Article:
Europol shuts down the world's largest dark web marketplace

(Image credit: Future)

The world’s largest illegal dark web marketplace has been taken offline in an international police operation involving Europol, the UK’s National Crime Agency, and officials from the US. The marketplace, known as DarkMarket, had almost 500,000 users, more than 2,400 sellers and had facilitated over 320,000 transactions.

Altogether, DarkMarket users have been involved in cryptocurrency transfers, usually in bitcoin or monero, worth more than $170 million at current exchange rates. The types of goods being sold included drugs, counterfeit money, stolen credit card details, and malware.

The investigation that led to the closure of DarkMarket escalated last weekend after the Criminal Investigation Department in Oldenburg, Germany, arrested an Australian citizen believed to be the operator of the dark web marketplace. Investigators were subsequently able to locate the physical location of the servers running the operation and shut them down.

Closed for now

Although DarkMarket may no longer be operating, the investigation into illicit dark web transactions continues. More than 20 servers seized in Moldova and Ukraine in connection to the DarkMarket case will provide prosecutors with plenty more evidence to pursue criminal cases against other black market operators.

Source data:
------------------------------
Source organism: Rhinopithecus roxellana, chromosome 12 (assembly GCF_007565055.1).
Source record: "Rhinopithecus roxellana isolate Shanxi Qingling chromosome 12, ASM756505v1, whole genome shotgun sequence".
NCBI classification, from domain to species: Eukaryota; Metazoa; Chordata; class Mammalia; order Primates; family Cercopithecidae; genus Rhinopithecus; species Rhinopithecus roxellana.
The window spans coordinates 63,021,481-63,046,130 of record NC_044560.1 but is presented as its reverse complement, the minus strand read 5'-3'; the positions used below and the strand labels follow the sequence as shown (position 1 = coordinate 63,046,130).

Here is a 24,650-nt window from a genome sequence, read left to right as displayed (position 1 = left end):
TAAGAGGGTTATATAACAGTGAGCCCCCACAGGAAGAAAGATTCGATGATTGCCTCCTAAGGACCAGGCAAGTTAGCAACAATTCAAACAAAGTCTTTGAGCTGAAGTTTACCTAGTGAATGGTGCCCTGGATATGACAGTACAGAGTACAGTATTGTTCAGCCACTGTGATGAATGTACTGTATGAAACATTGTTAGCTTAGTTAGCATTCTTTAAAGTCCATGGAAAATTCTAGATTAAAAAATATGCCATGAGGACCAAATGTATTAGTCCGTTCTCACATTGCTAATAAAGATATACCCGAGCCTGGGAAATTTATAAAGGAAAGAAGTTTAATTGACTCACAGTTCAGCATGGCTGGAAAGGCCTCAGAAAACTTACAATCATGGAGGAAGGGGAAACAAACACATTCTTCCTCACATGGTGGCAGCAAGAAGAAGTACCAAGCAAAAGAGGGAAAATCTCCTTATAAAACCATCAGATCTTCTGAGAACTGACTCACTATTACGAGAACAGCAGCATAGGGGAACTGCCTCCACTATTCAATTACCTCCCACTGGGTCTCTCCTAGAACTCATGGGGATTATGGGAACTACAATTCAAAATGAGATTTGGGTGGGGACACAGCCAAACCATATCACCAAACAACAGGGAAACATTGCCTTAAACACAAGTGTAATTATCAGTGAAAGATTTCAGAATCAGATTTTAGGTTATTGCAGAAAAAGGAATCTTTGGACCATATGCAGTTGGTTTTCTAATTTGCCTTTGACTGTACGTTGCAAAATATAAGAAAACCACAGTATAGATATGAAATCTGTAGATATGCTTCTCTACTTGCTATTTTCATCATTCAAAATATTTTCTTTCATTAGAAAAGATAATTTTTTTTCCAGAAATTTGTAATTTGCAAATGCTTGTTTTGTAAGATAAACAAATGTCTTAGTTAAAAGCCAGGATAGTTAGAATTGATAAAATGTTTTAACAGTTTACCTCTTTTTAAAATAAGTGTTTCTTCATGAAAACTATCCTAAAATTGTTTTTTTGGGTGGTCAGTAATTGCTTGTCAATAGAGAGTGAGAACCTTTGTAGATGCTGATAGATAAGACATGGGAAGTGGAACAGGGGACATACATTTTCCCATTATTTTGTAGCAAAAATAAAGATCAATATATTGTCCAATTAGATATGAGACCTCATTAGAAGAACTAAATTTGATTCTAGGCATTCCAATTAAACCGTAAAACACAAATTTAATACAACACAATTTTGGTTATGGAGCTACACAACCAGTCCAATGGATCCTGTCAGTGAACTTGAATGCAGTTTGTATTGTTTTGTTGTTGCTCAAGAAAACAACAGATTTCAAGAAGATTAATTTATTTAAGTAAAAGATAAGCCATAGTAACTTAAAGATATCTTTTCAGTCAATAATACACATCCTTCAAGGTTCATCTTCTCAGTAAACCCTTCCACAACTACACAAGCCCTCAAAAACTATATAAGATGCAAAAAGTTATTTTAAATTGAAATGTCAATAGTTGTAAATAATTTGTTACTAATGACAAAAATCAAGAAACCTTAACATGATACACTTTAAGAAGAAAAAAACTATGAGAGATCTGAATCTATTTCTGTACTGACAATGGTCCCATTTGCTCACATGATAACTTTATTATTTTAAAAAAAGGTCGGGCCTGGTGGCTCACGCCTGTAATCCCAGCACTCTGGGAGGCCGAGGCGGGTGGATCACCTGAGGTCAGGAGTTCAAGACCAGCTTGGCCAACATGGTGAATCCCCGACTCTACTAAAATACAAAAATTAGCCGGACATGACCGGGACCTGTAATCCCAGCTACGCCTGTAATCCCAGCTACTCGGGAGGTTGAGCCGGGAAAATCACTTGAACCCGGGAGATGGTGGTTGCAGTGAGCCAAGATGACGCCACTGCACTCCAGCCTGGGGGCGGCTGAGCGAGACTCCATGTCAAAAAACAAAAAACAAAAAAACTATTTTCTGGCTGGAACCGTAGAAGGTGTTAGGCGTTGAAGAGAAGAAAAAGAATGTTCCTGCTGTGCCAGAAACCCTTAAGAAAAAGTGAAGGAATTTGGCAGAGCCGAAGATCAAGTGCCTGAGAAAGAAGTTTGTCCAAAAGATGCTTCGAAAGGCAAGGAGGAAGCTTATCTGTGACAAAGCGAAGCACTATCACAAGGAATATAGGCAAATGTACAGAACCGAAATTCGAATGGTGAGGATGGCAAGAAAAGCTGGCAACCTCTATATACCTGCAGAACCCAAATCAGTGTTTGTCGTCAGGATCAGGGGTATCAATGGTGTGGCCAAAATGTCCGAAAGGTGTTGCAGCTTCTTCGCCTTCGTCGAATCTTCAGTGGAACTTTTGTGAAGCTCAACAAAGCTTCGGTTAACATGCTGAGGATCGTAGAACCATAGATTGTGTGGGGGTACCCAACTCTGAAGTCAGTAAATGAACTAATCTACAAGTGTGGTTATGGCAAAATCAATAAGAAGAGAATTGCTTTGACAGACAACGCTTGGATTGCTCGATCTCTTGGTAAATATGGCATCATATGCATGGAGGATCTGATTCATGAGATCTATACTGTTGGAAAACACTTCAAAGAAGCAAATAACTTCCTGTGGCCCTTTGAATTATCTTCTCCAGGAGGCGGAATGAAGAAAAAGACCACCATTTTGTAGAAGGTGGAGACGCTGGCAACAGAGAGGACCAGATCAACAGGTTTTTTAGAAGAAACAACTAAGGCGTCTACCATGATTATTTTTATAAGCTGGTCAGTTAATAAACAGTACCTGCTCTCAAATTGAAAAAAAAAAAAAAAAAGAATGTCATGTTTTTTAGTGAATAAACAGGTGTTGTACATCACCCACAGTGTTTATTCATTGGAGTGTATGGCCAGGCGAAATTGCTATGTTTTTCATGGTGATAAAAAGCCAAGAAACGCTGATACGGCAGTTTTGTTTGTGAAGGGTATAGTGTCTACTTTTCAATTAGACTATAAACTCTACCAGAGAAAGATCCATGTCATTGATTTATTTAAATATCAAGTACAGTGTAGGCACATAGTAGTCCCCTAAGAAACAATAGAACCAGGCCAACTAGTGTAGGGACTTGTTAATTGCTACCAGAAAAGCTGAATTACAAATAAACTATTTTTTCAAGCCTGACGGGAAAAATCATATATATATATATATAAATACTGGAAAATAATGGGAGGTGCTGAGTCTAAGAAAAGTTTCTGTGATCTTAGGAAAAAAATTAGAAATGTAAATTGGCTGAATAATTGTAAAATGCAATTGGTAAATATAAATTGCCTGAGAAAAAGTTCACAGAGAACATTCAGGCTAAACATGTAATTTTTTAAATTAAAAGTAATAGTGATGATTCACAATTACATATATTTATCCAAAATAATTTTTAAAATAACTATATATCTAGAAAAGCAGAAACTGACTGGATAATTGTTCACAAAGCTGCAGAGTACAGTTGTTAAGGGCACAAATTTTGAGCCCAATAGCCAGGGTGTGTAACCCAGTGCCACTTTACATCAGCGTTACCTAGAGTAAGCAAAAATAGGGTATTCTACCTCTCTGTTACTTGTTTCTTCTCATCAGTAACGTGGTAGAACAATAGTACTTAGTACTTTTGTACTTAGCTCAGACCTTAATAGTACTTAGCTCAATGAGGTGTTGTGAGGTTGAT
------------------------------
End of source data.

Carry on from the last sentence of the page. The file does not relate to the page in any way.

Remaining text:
Europol’s involvement in the DarkMarket investigation included the provision of specialist operational support and advanced analytics that aided German authorities in tracking down the alleged marketplace operator. The organization also helped with cross-border collaboration and information exchange.

Although authorities are becoming more effective at closing illegal dark web outlets, the battle is never truly won. Following the closure of DarkMarket, it is likely that previous buyers and sellers will simply move on to another illegal marketplace.


Barclay Ballard

Barclay has been writing about technology for a decade, starting out as a freelancer with ITProPortal covering everything from London’s start-up scene to comparisons of the best cloud storage services.  After that, he spent some time as the managing editor of an online outlet focusing on cloud computing, furthering his interest in virtualization, Big Data, and the Internet of Things.